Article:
Mjoli v Greys Pass Farm (Pty) Ltd (LCC45R/2018) [2019] ZALCC 25 (15 October 2019)

/ / 2019, Land Claims Court


This is an application for leave to appeal to the Supreme Court of Appeal. Angelina Nomvula Mjoli (the “applicant”), is appealing against the whole of the order made in terms of Section 19(3) of the Extension of Security of Tenure Act, 62 of 1997 (“ESTA”), on 12 March 2019 (“the order”), The applicant’s grounds of appeal can be summarised as follows:


  1. The Land Claims court has no jurisdiction in terms of section 19 (3) of ESTA to confirm the magistrate’s order as it was not an eviction order but a relocation order from one building to another building on the same farm. 2. The order was too vague and incapable of implementation.

The applicant is a resident on the Modderfontein farm (“the farm”), which is owned/managed by Grey Pass Farm (the “respondent”). The respondent had initially applied in the magistrate court for an order for the applicant and other occupiers to vacate the houses which the applicant and other occupiers occupied on the farm. The application was accordingly heard, oral inspection was led and an inspection in loco was conducted.

During the inspection in loco, the magistrate noted the circumstances under which the occupiers were living and they were shocking – there was no sanitation and the building posed a danger to the occupants. The adjoining building which the applicant occupied was better, but was not of a standard required for human habitation. Furthermore, the magistrate noted the alternative accommodation that could be made available to the occupiers on another part of the farm.

The conditions on that part of the farm were conducive to human habitation, as opposed to the one the applicant and other occupiers had been occupying. 1 Act 10 of 2013. The place was equipped with running water and sanitation facilities. The respondent undertook to provide housing for the occupiers (including the applicant), if the occupiers agreed to move to that part of the farm. The applicant refused to move to that part of the farm and it is unclear as to whether the other occupants agreed to move.

The magistrate made an order (“magistrate’s order”) in the following terms:

  1. Eviction of the first, second and third respondents together with everyone who got occupation of the farm through them;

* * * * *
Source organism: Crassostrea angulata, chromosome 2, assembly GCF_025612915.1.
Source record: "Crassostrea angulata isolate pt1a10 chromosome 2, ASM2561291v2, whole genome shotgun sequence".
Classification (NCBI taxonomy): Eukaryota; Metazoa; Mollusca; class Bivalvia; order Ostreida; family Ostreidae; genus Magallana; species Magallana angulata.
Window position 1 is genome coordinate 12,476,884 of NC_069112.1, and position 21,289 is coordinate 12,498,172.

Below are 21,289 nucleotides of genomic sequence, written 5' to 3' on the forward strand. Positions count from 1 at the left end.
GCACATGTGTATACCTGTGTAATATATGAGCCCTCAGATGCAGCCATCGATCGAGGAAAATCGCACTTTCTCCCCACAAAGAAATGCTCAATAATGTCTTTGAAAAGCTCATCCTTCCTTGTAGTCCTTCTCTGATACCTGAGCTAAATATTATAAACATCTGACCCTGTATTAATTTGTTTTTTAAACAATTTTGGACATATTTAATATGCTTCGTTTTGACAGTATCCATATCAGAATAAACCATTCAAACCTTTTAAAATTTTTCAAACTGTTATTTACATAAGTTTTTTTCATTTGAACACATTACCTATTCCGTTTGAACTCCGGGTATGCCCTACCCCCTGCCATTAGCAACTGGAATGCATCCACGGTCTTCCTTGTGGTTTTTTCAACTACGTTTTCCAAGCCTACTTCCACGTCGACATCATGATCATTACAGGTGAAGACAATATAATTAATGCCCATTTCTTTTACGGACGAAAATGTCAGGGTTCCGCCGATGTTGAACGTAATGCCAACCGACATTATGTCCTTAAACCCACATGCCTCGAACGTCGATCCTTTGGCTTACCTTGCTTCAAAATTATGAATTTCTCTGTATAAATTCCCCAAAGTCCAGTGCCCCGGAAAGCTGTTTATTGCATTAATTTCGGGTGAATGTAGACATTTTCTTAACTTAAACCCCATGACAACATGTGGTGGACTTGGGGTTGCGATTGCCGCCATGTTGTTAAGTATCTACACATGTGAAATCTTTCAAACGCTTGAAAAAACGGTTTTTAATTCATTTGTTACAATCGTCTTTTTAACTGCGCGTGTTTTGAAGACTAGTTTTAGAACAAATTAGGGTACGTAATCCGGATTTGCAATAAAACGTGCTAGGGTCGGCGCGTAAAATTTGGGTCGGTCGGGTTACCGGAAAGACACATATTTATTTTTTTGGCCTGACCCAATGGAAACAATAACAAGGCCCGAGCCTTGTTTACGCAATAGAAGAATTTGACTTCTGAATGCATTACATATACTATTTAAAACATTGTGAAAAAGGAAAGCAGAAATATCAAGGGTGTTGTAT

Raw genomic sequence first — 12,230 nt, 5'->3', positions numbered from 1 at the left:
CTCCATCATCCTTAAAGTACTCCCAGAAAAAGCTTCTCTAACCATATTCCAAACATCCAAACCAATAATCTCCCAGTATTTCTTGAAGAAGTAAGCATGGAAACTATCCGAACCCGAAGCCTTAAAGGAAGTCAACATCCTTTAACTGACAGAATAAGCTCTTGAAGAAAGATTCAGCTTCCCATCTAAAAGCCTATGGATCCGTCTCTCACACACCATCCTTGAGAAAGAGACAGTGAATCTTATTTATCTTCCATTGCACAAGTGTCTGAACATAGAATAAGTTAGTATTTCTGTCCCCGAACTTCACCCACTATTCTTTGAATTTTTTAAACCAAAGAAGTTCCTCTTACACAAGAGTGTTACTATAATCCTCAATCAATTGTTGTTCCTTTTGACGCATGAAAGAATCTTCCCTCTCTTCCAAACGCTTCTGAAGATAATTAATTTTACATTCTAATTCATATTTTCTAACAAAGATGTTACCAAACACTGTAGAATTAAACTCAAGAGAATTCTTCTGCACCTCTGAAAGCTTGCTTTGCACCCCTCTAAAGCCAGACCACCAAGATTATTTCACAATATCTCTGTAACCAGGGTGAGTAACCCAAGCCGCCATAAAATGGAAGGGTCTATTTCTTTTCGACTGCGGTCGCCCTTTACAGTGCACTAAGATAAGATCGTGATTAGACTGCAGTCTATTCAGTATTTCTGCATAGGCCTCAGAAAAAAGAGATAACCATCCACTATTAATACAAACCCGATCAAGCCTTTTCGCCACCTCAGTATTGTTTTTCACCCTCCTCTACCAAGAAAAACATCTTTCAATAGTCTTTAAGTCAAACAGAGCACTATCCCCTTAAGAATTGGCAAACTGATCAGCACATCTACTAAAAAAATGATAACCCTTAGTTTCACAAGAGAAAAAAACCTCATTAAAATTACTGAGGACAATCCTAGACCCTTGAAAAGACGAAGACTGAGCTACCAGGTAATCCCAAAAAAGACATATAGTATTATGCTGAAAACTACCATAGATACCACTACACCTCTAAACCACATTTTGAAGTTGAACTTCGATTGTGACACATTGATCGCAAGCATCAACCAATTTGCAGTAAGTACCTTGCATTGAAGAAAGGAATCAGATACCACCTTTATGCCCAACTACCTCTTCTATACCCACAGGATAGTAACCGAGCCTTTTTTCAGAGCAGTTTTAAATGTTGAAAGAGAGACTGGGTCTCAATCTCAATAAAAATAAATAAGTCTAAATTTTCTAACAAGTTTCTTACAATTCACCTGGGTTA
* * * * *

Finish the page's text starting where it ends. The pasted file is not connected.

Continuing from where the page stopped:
2. All the respondents and everyone who got occupation through them must vacate the property on or before 31 January 2019;
  3. Non-compliance to this order will result in the sheriff being able to evict the residents from the farm bearing in mind that alternative accommodation is available; and
  4. No costs as to order.

The magistrate’s order was suspended depending on the whether the Land Claims confirmed same.

Subsequent to the above, the matter was referred to the Land Claims Court for review purposes in terms of Section 19(3) of ETSA. The order was confirmed and only the date on which the occupiers were to vacate changed.



Relying on section 17 of the Superior Courts Act (“the Act”)1, the court highlighted the following aspects which had to be considered for leave to appeal to be given:

  1. Whether the appeal would have reasonable prospects of success;
  2. Whether there was some other compelling reason why the appeal should be heard, including conflicting judgments on the matter under consideration.
  3. Whether the decision sought falls within the ambit of section 16(2) of the Act, and
  4. If the decision sought to be appealed does not dispose of the issues in the case, the appeal would lead to a just and prompt resolution of the real issues between the parties.

With regards to the test of reasonable prospect of success, the court considered the case of S v Smith2, where the Supreme Court of Appeal (“SCA”) held that in order for the applicant to succeed, she would have to convince the SCA on proper grounds that she has prospects of success on appeal and that those prospects are not too remote, but have a realistic chance of succeeding.

The SCA explained that an order for the applicant to be moved to an alternative location, placed the order in abeyance pending allocation of the alternative accommodation on the other part of the farm. Accordingly, this did not confine to an eviction from land in terms of ESTA3, as relocation cannot amount to eviction from land. For that reason, the applicant had a reasonable prospect of success on her first ground of appeal.

The other grounds were not discussed in such detail as the first ground as the application should succeed alone on the first ground. It was thus held that a relocation order is not an eviction order and therefore not reviewable in terms of section 19(3) of ESTA.



Relocation order is not an eviction order and therefore not reviewable in terms of section 19(3) of ESTA.

Written by Puseletso Radebe Checked by Stefan Bezuidenhout

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